The Carrizo Plain is a stark and lonely piece of primal California, bereft of any perennial water and riven by the San Andreas Fault. It sits about 40 miles west of Bakersfield and about 30 miles east of San Luis Obispo, splayed out in a north-south orientation between the inner-coastal Caliente Mountains and the torn and fractured Temblor Range. It is not a terribly sexy destination. It is not bound to attract hordes of tourists. And it lacks almost any amenities for the weary traveler. And therein lays its austere charm.
While most of the Central Valley was being drained, chained and plowed under in the late 19th and early 20th century, the Carrizo presented a challenge to even the most hardened homesteader. It was extremely isolated. There were no permanent streams; only seasonal alkali lakes. There were no trees; only wiry shrubs on the surrounding hills. In a good year there might be enough grass and forage for a small herd of cattle. In a dry year, the Plain would become a desert. Today the weathered remains of a few farm houses and barns attest to the failure of men to wrest control of the landscape from hostile elements. And that may have been what saved it.
In this lost remnant of a once fecund valley system, the kit fox and giant kangaroo rat survived. Native wildflowers held their ground. The native Chumash saw it as a place of power and beauty, and held it sacred. And all the while, the steady grinding of tectonic plates literally carved the nearby mountains. Even before the 50-mile long valley became a National Monument in 2001, I was intrigued by what I’d heard about the place. First, there were the aerial photographs of a very visible fault line and offset stream beds. Then, sometime in the 1990s the Nature Conservancy acquired most of the area and it became available to the public at large. And then the feds took it over.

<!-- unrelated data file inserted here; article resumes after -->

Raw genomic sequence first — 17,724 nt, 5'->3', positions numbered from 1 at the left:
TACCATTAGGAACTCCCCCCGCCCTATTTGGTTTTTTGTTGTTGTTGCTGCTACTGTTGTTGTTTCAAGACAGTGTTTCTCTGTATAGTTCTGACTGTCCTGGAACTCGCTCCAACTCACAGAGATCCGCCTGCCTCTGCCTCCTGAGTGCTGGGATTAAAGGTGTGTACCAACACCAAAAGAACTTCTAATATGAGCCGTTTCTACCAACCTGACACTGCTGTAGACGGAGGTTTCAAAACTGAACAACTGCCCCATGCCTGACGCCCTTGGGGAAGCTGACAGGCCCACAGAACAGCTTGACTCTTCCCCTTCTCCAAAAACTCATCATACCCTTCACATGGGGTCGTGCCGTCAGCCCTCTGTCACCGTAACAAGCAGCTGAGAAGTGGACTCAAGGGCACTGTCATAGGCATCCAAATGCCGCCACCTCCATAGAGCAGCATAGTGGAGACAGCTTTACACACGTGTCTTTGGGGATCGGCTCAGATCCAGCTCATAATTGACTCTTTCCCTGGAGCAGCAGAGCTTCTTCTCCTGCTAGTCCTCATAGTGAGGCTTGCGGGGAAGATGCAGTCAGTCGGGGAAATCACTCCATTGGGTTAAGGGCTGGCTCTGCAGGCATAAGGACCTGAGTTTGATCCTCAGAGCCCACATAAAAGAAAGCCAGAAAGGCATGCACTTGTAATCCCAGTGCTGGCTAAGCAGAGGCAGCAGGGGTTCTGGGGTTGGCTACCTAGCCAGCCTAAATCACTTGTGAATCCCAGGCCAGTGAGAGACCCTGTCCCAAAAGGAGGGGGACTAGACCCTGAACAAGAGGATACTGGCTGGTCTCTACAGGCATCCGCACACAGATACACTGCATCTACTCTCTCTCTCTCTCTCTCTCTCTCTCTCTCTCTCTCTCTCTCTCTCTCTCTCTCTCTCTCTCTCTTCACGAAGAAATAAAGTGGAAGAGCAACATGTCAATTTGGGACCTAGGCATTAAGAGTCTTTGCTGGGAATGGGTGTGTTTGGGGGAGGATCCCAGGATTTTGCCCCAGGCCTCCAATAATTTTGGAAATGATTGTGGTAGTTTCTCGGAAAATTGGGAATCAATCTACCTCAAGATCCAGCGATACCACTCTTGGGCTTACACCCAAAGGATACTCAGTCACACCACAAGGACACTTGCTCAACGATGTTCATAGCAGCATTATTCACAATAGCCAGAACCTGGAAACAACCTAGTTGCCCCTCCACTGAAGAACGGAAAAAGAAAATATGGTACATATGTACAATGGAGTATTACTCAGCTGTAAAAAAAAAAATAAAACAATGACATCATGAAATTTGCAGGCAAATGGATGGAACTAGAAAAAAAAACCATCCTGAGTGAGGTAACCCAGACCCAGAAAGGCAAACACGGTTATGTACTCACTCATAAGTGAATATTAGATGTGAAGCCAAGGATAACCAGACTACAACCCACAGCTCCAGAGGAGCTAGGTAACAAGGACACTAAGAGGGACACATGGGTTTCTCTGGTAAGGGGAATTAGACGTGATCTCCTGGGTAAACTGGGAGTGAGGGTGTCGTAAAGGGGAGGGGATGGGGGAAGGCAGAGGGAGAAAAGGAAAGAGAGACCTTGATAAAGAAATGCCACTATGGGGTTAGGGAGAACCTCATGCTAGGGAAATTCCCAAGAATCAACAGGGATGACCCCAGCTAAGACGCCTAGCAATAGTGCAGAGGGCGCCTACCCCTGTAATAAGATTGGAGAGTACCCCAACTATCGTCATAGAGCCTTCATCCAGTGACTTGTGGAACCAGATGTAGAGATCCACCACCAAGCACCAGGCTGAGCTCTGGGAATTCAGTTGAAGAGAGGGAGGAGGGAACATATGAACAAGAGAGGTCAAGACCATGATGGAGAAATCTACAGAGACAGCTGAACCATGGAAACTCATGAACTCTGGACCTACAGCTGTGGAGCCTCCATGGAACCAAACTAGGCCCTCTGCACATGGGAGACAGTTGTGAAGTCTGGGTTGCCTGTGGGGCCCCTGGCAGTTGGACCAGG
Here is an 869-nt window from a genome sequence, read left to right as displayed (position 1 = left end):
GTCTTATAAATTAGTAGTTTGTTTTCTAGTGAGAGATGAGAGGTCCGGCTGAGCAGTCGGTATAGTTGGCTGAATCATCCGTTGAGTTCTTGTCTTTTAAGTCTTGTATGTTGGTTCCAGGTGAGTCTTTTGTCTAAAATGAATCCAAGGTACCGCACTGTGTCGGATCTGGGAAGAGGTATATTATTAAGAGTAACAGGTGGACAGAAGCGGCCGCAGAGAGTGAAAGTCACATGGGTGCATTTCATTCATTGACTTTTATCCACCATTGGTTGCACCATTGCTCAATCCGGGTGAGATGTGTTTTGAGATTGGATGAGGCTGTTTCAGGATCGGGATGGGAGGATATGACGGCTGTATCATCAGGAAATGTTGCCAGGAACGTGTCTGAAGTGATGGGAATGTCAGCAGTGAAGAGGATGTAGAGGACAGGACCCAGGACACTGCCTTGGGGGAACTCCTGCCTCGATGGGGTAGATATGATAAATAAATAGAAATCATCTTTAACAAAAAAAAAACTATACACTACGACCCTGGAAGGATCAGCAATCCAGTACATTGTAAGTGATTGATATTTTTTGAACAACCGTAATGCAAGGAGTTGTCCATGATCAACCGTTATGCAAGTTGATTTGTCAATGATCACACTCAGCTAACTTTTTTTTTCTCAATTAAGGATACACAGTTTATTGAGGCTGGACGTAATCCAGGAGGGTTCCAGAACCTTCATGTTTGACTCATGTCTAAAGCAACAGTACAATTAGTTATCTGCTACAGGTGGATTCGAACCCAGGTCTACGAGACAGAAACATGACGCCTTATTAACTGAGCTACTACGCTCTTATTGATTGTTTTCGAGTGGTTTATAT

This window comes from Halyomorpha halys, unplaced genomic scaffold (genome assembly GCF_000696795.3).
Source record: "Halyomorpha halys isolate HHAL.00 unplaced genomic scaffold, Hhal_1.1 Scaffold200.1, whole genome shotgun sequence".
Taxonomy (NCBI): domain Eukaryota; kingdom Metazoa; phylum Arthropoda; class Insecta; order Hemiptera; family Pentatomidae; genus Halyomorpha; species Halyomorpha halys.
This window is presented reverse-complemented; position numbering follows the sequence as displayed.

As a native Californian, it seemed like I owed myself the opportunity to personally visit the area which I did in the spring of 2010, as documented in an earlier blog http://redmesacafe.blogspot.com/2010_03_01_archive.html#). It had been a wet spring and the mid-March landscape was covered in wildflowers and green grasses. That experience ended up exceeding my expectations. But when I returned to the Carrizo this last March, the mood was decidedly different. The winter rains had never really come. There were hardly any flowers. And what grass I could find was pretty stunted. Nevertheless, the magnificent emptiness worked its magic on me. The campgrounds were empty. The vistas were vast. And quiet lay over the landscape like a soft blanket.
Places like the Carrizo Plain will never be tourist meccas, and we can be grateful for that. What we have, instead, is a pocket of old California, protected for its own sake. Whether you care to see it or not, it is 250,000 acres of open space not open to farming or oil and gas extraction. It is a place where a person can stand on a hill overlooking miles of nearly-forgotten country and feel absolutely alone and full at the same time.